Saturday, November 04, 2000

Somewhat navel-gazing and optimistic history of weblogging from Rebecca's Pocket. If I understand her conclusions, this link fulfills a prediction of hers - and she finds it fascinating...
High weirdness in mirrors? Yep, according to this Linguafranca article. Scroll to bottom for True Mirror source.
"There is nothing very strange about the fact that ordinary mirrors reverse left and right, is there? "Left" and "right" are labels for the two horizontal directions parallel to the mirror. The two vertical directions parallel to the mirror are "up" and "down." But the optics and geometry of reflection are precisely the same for all dimensions parallel to the mirror. So why does a mirror treat the horizontal and vertical axes differently? Why does it reverse left and right but not up and down?"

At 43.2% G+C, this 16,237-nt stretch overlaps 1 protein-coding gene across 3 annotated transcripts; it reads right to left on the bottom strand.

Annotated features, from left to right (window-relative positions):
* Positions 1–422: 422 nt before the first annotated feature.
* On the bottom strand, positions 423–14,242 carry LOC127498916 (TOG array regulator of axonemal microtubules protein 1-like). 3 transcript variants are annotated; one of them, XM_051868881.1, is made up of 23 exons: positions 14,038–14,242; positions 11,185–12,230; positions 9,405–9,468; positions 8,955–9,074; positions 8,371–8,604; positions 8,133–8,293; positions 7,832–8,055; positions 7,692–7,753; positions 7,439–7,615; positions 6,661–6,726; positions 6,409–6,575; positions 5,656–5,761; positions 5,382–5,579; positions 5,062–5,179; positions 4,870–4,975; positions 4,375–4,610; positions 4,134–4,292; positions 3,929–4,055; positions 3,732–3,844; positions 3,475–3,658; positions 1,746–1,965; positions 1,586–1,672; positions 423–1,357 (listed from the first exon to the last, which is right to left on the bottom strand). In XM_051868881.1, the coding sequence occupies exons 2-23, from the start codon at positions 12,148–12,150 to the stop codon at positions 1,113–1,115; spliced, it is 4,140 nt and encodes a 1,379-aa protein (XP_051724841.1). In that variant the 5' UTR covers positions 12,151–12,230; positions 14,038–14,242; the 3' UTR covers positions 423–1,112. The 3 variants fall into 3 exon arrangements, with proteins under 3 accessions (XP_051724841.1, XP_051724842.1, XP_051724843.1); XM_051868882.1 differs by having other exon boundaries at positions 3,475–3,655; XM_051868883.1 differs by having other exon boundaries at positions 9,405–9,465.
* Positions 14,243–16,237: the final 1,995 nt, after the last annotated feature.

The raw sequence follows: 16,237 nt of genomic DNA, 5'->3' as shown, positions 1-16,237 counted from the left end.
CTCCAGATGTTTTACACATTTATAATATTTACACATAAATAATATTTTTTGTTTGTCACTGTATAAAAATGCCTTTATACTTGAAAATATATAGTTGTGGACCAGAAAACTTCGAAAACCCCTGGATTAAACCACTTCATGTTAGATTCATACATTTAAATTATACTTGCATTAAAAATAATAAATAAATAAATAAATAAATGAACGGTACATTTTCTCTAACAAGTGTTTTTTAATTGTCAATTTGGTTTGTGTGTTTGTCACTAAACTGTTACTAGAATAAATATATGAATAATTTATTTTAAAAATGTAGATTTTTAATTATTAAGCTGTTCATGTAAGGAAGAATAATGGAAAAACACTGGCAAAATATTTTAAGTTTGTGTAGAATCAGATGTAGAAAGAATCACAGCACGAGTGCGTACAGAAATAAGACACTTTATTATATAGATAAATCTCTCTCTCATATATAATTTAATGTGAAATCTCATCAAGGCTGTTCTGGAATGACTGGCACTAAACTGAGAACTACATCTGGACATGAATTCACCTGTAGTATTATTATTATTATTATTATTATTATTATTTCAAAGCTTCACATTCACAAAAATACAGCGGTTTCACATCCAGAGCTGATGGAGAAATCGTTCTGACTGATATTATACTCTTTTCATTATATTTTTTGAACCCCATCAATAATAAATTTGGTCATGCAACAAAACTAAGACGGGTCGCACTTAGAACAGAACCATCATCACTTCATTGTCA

A very detailed, somewhat mind-blowing, article about fingerprints as evidence from Linguafranca.
"The authority of fingerprint evidence rests on two contested assumptions. Although conventional wisdom since the nineteenth century has accepted the doctrine that no two fingerprints are alike, no one has really proven the proposition's validity. But if the question of the uniqueness of fingerprints seems pedantic, consider a more practical concern: How reliable is fingerprint evidence anyway? Can forensic technicians really match a fragmentary or smudged print taken from a crime scene to one and only one human fingertip, to the exclusion of all others in the world? At a pretrial hearing in the Mitchell case, this important question would receive its first airing in a U.S. courtroom."